Whenever I come across a parent saying, “we are raising a child” I’m reminded of Sadguru (Indian yogi, mystic and a visionary) saying “only cattle are raised not children, parents should first raise themselves before their kids”. This is a profound statement for parents to introspect and find answers. I will try not to use the word “raising” in this article.
When children are in the process of growing up, there are several instances where parents get frustrated and hate about their child, but parents rarely reveal the truth because of the fear of being branded as bad parenting. Let’s explore in this article 5 things parents hate about their child:
1. Children grow up very fast, this is a process and it is not necessary that every single aspect should be positive. A child is exploring both good and bad, it is not uncommon for parents to wonder why and where did the child pick-up the bad things. These bad instances will only increase over a period of time until the child develops her/his own moral standing. Sometimes children are bound to reason out and stand by the bad side. This is a natural phenomenon and parents should be aware that this is bound to happen in a growing child.
2. Children also have definite boundaries around them for the parents and often parents either don’t realise or they take these boundaries for granted. Parents tend to stick their nose in things that they should not. For example, parents peeping into the child’s secret book without the child’s permission. This can get further complicated when parents start questioning the content. Parents have no right to cross these boundaries.
3. Most parents often think that they are listening to the child but in reality, they are nor hearing them. Very often we see parents interrupting the child before the child has finished speaking. Parents should take a pause and self-introspect, be quiet and let the child’s words sink in before responding.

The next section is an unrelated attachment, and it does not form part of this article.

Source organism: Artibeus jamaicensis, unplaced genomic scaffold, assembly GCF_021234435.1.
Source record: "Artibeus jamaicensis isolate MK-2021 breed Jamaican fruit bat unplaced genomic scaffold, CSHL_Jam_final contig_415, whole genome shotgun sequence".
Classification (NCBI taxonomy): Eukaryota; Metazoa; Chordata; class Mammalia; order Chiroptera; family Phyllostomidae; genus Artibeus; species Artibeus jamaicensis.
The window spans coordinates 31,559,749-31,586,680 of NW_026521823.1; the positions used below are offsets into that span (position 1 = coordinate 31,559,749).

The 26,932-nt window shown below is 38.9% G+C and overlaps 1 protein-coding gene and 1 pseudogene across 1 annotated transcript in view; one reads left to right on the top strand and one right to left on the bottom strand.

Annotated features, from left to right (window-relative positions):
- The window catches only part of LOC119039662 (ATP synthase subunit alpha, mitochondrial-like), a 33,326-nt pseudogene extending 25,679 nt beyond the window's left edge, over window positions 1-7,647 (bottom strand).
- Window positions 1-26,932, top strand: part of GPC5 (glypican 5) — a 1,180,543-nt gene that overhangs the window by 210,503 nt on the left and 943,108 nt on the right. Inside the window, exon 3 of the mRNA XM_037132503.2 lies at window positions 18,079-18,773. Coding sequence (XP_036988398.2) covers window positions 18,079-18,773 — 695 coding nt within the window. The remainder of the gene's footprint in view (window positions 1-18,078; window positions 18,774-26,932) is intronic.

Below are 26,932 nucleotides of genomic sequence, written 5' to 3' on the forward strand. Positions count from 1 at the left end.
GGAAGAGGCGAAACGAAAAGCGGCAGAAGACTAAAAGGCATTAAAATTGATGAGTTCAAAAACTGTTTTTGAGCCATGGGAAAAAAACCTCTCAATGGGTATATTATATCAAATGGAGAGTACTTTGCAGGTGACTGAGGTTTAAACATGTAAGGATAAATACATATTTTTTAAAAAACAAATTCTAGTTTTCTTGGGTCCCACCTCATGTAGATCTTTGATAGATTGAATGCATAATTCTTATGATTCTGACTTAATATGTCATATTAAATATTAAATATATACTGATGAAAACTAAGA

4. Parents hate when children answer back. Parents should once again introspect and find out why does the child do this and from where has the child learnt this. Often the child has picked up this behaviour from the adults around and in most cases, it is the parents as role models. Instead of hating the child, parents should first mend their behaviour. Sometimes the child may do it out of frustration of not being heard out by the parents.
5. Quarrels between siblings are not uncommon. Parents should avoid interfering and judging who is right or who is wrong. A wise thing is to let the children work through amongst themselves, no matter whom the parents think is right. Parents should not mediate unless they can be truly neutral. This is a challenging task because most parents think they know who this is always right but most often is not true. When parents intervene and judge it often ends up with one child feeling the parent is partial or loves the other sibling more.
Unfortunately, children are not born with a user manual. Every child is unique and is constantly experimenting and learning from every single interaction with the world. Every time a child does something wrong, parents should take a pause and ask where the child learned this from and what is the contribution of parents in this process, instead of hating the child. Self-introspection is essential and critical.